- Ghost Izakaya (reservations not required)
If you’re walking towards Inokashira Park in Kichijoji at night, you might notice a weird high-pitched whistling as you’re strolling down the promenade of shops that lead up to the park entrance. Turning right off of the shop road, the whistling gets louder and louder until you’re facing a white-sheet ghost with long black hair nailed to bamboo, marking the entrance to the basement Ghost Izakaya (Yurei Izakaya in Japanese). After making it down the pitch-black staircase lined with booby traps, you’ll be greeted by a ghost server who escorts you into the “land of the dead.” Like most of the themed restaurants in Tokyo, the staff is very committed to the theme. After you’re seated, your ghost server will tell you a bit about how she died while handing you the menus. To get the server’s attention to order, you have to hit a “prayer bowl” at the center of your table, and when your server comes over she will clap her hands, signaling large fake spiders to drop from the ceiling. All of their food and drink is “death” themed (Death rice cake, bloody fries, etc.) but the best dish is definitely the “ghost-fire flaming spareribs” which erupt in a giant burst of flames at your table.
- Gonpachi: the Kill Bill Restaurant (website in English; call for reservations—can be done in English)
This one doesn’t technically fit into the same category as these other themed restaurants in Tokyo, since the restaurant was the inspiration behind a movie fight scene, rather than the other way around. Quentin Tarantino was so impressed by the décor of Gonpachi that he used it to stage the fight scene in Kill Bill Vol. 1 where Uma Thurman and Lucy Liu face off in the middle of a two-story Japanese restaurant. The décor really is awesome, with a wooden balcony that wraps around the whole room, where you can just imagine Lucy Liu leaning over the edge lazily as she watches Uma Thurman slay her minions. On the upper level there are a series of private rooms and big booth tables, and on the ground floor a long line of counter seating in teppanyaki style, where you can watch the chefs grilling up yakitori (chicken skewers) right in front of you. The restaurant pays homage back to the film that made it a tourist stop with a tasteful display case at the entrance with pictures of the movie and a signed photo of Tarantino. But there’s nothing kitschy or tacky about this place. The food is also quite good (typical izakaya fare) and not expensive.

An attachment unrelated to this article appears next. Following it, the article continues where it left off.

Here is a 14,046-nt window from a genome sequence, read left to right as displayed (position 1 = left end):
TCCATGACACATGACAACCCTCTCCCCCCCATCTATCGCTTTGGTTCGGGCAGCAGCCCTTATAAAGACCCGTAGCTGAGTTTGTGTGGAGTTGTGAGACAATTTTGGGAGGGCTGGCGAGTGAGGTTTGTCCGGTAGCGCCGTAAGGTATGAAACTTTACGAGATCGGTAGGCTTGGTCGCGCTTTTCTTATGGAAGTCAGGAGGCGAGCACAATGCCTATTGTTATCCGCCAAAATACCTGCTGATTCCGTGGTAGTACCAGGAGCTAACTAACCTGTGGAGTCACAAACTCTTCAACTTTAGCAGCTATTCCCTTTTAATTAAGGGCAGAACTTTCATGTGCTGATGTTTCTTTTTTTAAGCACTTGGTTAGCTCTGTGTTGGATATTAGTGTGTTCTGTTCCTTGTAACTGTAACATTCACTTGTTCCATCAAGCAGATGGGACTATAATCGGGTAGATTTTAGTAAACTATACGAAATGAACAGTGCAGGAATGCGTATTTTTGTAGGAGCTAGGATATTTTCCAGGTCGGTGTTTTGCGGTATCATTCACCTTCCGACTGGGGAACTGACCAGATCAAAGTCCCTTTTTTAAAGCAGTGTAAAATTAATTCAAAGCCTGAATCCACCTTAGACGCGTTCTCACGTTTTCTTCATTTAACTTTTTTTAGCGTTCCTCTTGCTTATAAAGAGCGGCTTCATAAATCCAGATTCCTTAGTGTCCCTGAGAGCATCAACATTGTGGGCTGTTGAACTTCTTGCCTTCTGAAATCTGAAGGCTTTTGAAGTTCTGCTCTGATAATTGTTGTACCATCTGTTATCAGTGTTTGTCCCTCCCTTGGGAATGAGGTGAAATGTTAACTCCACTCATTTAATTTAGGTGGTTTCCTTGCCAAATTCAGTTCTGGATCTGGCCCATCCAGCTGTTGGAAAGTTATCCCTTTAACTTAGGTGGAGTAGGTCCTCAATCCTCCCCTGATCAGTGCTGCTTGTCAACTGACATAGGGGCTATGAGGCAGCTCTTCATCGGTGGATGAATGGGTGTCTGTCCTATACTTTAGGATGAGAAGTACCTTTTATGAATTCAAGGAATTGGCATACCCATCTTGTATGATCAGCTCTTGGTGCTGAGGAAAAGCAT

- Alcatraz ER (website in English and Japanese; reserve a few days in advance)
This has to be the weirdest themed restaurant in Tokyo without competition. Alcatraz ER is a “mental hospital prison” themed restaurant paying homage to the federal US prison that housed only the very worst offenders. The entrance is a bit disorienting, with Maroon 5 blasting over the sound system and the smell of French fries thick in the air. But after entering, you’re quickly led down a narrow hallway to the “prison cells” at the back. If you’ve ever been to a hostel with dormitory bunk beds, the layout is similar to that, with an upper and lower row, except instead of curtained-off beds there are iron bars encasing a low-ceilinged cell with a little table inside. All of the walls are rusty or burnt-looking, and the servers are all dressed in hospital scrubs or nurses uniforms. They have a massive list of specialty drinks, all in theme, like “Beaker Red Bull” (Red Bull with a beaker tray of additives, like vodka, cassius, etc.) and beer served in a urinalysis cup. At some point, though, the theme seems to diverge from “prison” or “mental hospital” and is just sex-themed or gross out themed. Some of the dishes were so gross I couldn’t even look at its image in the menu, let alone order them, and I definitely can’t describe them here. If you want to see what I’m talking about I recommend heading over there and checking it out yourself.
Whether it’s ghosts, vampires, robots, or Disney that you’re after, there’s a themed restaurant in Tokyo to suit every taste. Kill Bill is probably the nicest, Robot Restaurant the most ridiculous, Alcatraz ER the weirdest, and Vampire Café the scariest (unless you have a fear of snakes). But follow your own taste to the theme restaurant of your choice. I don’t think a trip to Tokyo would be complete without hitting at least one.
Hi there! I'm a freelance writer, part-time Physics tutor, and amateur musician living in Tokyo, Japan. I'm originally from New York, but have also lived in Massachusetts, Wisconsin, and Scotland. My interests are nearly equal parts reading, writing, travel, guitar, coffee, and Physics. When I'm not trekking around glorious Japan, I'm likely biking around Tokyo, reading in cafes, or at a live show of one of my greatly more musically talented friends.